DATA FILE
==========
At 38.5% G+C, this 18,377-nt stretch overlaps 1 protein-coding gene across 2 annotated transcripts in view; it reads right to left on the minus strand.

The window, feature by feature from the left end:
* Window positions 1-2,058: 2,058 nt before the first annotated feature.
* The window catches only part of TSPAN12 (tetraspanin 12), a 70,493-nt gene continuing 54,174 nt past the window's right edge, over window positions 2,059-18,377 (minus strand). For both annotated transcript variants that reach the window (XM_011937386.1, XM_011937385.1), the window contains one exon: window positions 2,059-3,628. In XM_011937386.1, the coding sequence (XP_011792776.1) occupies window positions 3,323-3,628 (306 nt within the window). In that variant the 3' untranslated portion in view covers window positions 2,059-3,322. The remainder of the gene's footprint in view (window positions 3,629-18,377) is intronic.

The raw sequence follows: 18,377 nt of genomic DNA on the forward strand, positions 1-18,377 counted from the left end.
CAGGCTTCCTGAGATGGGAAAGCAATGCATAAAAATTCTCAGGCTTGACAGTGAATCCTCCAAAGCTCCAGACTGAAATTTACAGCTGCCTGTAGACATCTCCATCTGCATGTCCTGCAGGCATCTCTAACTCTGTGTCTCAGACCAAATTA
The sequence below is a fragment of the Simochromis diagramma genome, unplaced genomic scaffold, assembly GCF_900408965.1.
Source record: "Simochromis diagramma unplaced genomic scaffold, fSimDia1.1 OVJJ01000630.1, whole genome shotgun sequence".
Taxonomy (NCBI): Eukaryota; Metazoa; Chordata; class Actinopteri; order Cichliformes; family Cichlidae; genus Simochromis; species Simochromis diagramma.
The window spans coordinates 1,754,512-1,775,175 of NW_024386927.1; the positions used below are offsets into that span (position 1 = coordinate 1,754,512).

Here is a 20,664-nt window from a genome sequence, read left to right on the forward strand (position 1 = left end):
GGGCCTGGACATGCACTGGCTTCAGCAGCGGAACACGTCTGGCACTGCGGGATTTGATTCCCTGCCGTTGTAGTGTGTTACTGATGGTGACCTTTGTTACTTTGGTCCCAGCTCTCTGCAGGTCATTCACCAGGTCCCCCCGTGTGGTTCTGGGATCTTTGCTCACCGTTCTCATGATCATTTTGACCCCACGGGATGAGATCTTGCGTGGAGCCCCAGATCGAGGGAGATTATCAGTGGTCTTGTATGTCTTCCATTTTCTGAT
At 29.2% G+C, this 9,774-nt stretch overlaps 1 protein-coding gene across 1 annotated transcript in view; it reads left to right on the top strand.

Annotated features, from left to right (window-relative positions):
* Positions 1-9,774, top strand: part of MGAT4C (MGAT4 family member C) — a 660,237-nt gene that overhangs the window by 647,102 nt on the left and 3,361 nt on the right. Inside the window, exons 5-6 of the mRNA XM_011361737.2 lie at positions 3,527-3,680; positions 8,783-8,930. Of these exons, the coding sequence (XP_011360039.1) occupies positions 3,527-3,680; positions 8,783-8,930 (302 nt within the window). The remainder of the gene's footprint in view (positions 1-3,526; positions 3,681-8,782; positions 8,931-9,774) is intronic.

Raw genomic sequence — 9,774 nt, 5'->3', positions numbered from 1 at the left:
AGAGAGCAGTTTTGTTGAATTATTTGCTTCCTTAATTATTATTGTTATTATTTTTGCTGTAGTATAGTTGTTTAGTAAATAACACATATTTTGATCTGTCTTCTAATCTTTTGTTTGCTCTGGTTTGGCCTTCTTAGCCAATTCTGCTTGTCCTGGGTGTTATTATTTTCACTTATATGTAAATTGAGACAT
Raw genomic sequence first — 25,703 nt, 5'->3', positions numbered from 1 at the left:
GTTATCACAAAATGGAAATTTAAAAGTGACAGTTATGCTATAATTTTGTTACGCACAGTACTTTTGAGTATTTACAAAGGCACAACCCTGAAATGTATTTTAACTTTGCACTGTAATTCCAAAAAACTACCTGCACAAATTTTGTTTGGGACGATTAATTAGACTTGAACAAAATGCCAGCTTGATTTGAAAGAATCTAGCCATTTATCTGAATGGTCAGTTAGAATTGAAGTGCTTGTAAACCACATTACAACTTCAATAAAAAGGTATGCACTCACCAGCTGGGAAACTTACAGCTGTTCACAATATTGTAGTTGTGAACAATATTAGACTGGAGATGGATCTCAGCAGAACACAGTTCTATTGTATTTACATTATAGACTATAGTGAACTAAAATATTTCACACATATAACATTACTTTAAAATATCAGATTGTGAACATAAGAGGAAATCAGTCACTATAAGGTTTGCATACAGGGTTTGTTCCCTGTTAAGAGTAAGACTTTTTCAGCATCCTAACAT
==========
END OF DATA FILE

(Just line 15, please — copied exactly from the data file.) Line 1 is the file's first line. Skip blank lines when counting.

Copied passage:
* Positions 1-9,774, top strand: part of MGAT4C (MGAT4 family member C) — a 660,237-nt gene that overhangs the window by 647,102 nt on the left and 3,361 nt on the right. Inside the window, exons 5-6 of the mRNA XM_011361737.2 lie at positions 3,527-3,680; positions 8,783-8,930. Of these exons, the coding sequence (XP_011360039.1) occupies positions 3,527-3,680; positions 8,783-8,930 (302 nt within the window). The remainder of the gene's footprint in view (positions 1-3,526; positions 3,681-8,782; positions 8,931-9,774) is intronic.